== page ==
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updated 3/7/2005 5:32:07 PM ET 2005-03-07T22:32:07

Where the old Moore's Ford bridge once stood, there are no reminders of the atrocities exacted here 58 years ago _ other than a crude, black "KKK" spray-painted on the underside of a modern bridge nearby.

It was at this point along the Apalachee River that a mob of white men pulled four black sharecroppers from a car, dragged them down a wagon trail and repeatedly shot them with pistols and shotguns.

Nearly six decades later, the lynchings remain unsolved and most of the 55 suspects named in the FBI's investigation are dead, but that isn't deterring the efforts of the dozens of politicians, activists and victims' relatives that make up the Moore's Ford Memorial Committee.

They want justice _ regardless of how much time has passed.

Seeking indictments
Bolstered by the recent wave of reopened civil rights murder cases across the South, the small activist group is asking a local prosecutor to use the FBI report to seek indictments against the surviving suspects.

The group also is organizing local events next month to call attention to the unsolved lynchings of Roger and Dorothy Malcom and George and Mae Murray Dorsey. The events will include a forum at the Walton County Courthouse and a 2 1/2-mile march to the new bridge.

District Attorney Ken Wynne says he won't reopen the case until new evidence is found.

"They've successfully prosecuted old, old homicide cases when new evidence develops," Wynne said, but he pointed out that four years ago the Georgia Bureau of Investigation "conducted a fresh investigation and wasn't able to unearth any evidence to bring charges."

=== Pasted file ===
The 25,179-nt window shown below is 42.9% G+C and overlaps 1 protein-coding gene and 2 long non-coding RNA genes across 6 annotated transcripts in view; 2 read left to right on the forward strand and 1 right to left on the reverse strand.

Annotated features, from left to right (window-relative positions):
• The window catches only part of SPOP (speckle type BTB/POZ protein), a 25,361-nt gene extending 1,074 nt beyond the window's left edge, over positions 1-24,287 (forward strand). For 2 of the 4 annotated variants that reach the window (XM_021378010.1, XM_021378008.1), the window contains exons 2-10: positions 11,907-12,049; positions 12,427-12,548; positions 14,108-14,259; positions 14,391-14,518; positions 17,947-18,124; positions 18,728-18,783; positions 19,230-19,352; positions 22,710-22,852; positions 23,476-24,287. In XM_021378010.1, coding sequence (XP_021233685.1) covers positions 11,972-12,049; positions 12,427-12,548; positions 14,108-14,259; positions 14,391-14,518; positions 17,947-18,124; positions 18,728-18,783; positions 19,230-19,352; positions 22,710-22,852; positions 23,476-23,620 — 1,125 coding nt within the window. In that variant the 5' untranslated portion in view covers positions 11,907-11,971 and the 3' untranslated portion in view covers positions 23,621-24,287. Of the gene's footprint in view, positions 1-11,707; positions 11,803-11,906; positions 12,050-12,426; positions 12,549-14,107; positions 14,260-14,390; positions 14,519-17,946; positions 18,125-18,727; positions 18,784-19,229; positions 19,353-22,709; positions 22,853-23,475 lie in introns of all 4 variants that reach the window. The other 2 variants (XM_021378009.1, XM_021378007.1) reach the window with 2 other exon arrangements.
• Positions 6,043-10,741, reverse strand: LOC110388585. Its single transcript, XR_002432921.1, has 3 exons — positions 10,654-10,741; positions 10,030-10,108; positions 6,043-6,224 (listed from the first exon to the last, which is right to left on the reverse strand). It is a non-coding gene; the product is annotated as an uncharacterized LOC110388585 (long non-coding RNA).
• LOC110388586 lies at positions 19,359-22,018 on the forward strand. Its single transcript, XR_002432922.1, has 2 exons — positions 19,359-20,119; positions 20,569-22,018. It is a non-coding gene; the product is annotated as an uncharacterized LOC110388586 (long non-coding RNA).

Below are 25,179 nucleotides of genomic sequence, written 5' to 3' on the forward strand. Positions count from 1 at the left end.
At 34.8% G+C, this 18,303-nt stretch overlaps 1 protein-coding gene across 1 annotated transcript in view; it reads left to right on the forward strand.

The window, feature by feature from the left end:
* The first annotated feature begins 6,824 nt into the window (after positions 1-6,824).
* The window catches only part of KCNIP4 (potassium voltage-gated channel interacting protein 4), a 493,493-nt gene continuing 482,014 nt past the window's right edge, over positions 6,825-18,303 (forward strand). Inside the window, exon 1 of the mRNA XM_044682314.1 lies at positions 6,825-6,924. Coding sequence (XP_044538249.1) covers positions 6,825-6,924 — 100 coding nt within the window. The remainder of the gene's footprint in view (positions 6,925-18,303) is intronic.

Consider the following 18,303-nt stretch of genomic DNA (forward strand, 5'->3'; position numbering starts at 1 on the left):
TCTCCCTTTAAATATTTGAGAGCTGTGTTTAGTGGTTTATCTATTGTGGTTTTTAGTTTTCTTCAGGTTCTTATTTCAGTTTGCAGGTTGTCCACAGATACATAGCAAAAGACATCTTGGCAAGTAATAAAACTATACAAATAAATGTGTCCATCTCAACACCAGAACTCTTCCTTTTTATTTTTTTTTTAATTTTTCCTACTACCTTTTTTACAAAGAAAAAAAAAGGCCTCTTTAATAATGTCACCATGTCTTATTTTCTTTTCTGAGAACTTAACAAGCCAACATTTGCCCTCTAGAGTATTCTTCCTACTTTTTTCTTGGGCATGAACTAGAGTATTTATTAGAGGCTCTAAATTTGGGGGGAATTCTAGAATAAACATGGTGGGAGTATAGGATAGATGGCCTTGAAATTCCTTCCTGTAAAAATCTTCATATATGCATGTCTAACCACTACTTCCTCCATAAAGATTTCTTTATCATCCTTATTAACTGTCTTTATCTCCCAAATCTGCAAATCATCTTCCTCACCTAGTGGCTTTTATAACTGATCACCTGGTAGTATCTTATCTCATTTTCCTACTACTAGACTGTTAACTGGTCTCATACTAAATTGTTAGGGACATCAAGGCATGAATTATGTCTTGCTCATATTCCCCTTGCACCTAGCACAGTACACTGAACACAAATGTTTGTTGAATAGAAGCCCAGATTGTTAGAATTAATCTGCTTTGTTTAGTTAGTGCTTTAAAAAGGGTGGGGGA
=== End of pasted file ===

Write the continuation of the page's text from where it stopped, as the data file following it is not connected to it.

In 2001, then-Gov. Roy Barnes ordered the case reopened. The GBI says it considers the case open, but unsolved.

State Rep. Tyrone Brooks, a longtime civil-rights leader from Atlanta, said there is enough evidence to seek indictments in the case.

"We don't need any more investigations. The evidence is there," said Brooks, an honorary member of the memorial committee. "They should be charged and let a jury decide their fate."

In the FBI's 500-page synopsis of its case file (the agency says the full 3,500-page file will not be available until next year), it states that some people were named as suspects simply for being relatives, friends or neighbors of a white man stabbed days before the lynchings by one of the victims. Others were listed as suspects because they could not explain their whereabouts on the day of the lynching.

Two suspects still alive
At least two of the suspects named in the FBI report are still alive. Repeated telephone messages left by The Associated Press at the suspected homes of those two men went unreturned.

Not everyone is eager to see the Moore's Ford lynching case again gain notoriety. An elderly woman recently stopped along Monroe's Broad Street said of the suspects, "Leave those poor people alone. They're all dead." The woman declined to give her name.

In Walton County _ about 35 miles east of Atlanta and where three roads near the lynching site bear the surnames of many of the FBI suspects _ few leads have developed over the years.